Hastily prepared in the final months of Premier Ed Stelmach‘s term in office, the construction of the new Royal Alberta Museum had political legacy project written all over it. This is why it should not come as such a shock that the funding for the project is in jeopardy since Mr. Stelmach left office in early October.

Announced on April 7, 2011, the new museum was expected to cost $340 million, including $180 million over the first three years of the project which was expected to include $30 million in previously committed federal dollars (see below).

On June 6, 2011, the Government of Alberta began to search for designers and builders for the new museum. Submissions for design concepts were officially opened on July 4, 2011, and on August 18, 2011 the provincial government announced that four designs had been submitted.

In the August 18 media release, then-Culture Minister Lindsay Blackett said “the exterior design of the new Royal Alberta Museum must be such as to compel Albertans and our guests to visit and experience the facility for the first time.

On September 14, 2011, the winning design of the new Royal Alberta Museum was chosen. Despite near universal criticism of the uninspiring design, Infrastructure Minister Ray Danyluk said the design “expresses our province’s history, landscapes, and potential.”

The winning design had all the aura and sophistication of a prairie warehouse.

On October 1, 2011, members of the Progressive Conservative Association selected Alison Redford to replace Premier Stelmach as their leader. The Tories selected Alberta’s new Premier and with a new leader came new priorities.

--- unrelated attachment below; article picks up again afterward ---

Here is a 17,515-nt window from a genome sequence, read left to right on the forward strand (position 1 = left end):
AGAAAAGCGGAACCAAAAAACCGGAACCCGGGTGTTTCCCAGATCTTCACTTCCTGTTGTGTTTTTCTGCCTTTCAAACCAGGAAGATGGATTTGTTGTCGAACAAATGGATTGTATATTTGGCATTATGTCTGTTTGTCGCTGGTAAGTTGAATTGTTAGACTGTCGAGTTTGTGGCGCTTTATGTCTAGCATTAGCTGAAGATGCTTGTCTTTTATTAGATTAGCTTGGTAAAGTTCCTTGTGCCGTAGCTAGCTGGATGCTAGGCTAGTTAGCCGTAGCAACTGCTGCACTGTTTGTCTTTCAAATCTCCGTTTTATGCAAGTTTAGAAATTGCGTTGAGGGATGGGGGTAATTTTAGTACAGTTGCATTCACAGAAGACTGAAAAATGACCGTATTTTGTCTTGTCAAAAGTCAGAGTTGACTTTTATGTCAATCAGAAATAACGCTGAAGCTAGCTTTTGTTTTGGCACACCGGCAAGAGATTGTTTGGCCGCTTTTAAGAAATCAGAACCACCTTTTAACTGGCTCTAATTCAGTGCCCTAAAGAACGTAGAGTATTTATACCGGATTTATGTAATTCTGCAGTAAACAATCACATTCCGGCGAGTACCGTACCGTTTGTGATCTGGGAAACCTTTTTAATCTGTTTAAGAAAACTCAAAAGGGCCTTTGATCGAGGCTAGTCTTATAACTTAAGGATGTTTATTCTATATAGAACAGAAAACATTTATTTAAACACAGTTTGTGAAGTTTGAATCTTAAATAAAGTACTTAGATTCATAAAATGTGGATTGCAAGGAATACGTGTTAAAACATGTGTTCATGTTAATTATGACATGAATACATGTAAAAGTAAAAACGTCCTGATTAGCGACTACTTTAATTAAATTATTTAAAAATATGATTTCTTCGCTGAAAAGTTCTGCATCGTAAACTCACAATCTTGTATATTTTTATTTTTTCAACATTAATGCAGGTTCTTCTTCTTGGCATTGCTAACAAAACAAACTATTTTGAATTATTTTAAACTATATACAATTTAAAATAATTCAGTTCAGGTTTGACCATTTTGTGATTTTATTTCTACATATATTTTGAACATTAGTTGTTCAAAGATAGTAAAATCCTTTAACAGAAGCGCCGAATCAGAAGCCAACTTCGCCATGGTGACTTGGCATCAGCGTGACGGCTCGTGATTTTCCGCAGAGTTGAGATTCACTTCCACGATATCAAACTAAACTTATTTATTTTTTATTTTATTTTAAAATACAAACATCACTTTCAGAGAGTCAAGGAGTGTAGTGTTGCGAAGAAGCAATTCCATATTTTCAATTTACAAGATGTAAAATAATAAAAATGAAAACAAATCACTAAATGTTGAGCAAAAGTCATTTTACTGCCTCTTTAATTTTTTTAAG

Politically, it is easy to see why  both the new provincial administraion and the federal government are not especially excited about funding the project and neither want to look like the bad guy by cancelling it. The uncertainty of a portion of the funds may have made this situation a political inevitability, and an easy way out of putting the project on the backburner.

What federal funding?
The Edmonton Journal‘s Karen Kleiss has written a quick and easy to read explanation of where the the federal funding for the new museum was expected to come from.

The first envelope included $30 million from $55.2 million that had been allocated by the federal government to commemorate the 100th anniversary of the founding of the province of Alberta in 2005. The envelope was announced by then-Edmonton MP and Deputy Prime Minister Anne McLellan in a media release from Western Economic Diversification Canada:

WD will deliver the $55.2 million in federal centennial funding allocated to capital legacy projects that Albertans and visitors alike can enjoy. Projects selected for funding include the Provincial Museum of Alberta, the Edmonton Art Gallery and the Glenbow Museum.

The funding source that may cause the mothballing of the new museum project was expected to come in the form of $92 million from the Building Canada Fund, which was apparently a not very reliable source of funding (which perhaps should not be surprising considering how rushed the process was).

Tomorrow morning, I will be participating in Mayor Stephen Mandel‘s Arts Visioning Committee Recommendation Review Session. I am sure that the funding for the new Royal Alberta Museum will be a topic of discussion among the participants (as well as City Council’s vote to allocate more than $450 million to support the proposed Katz Group Arena – more on that later).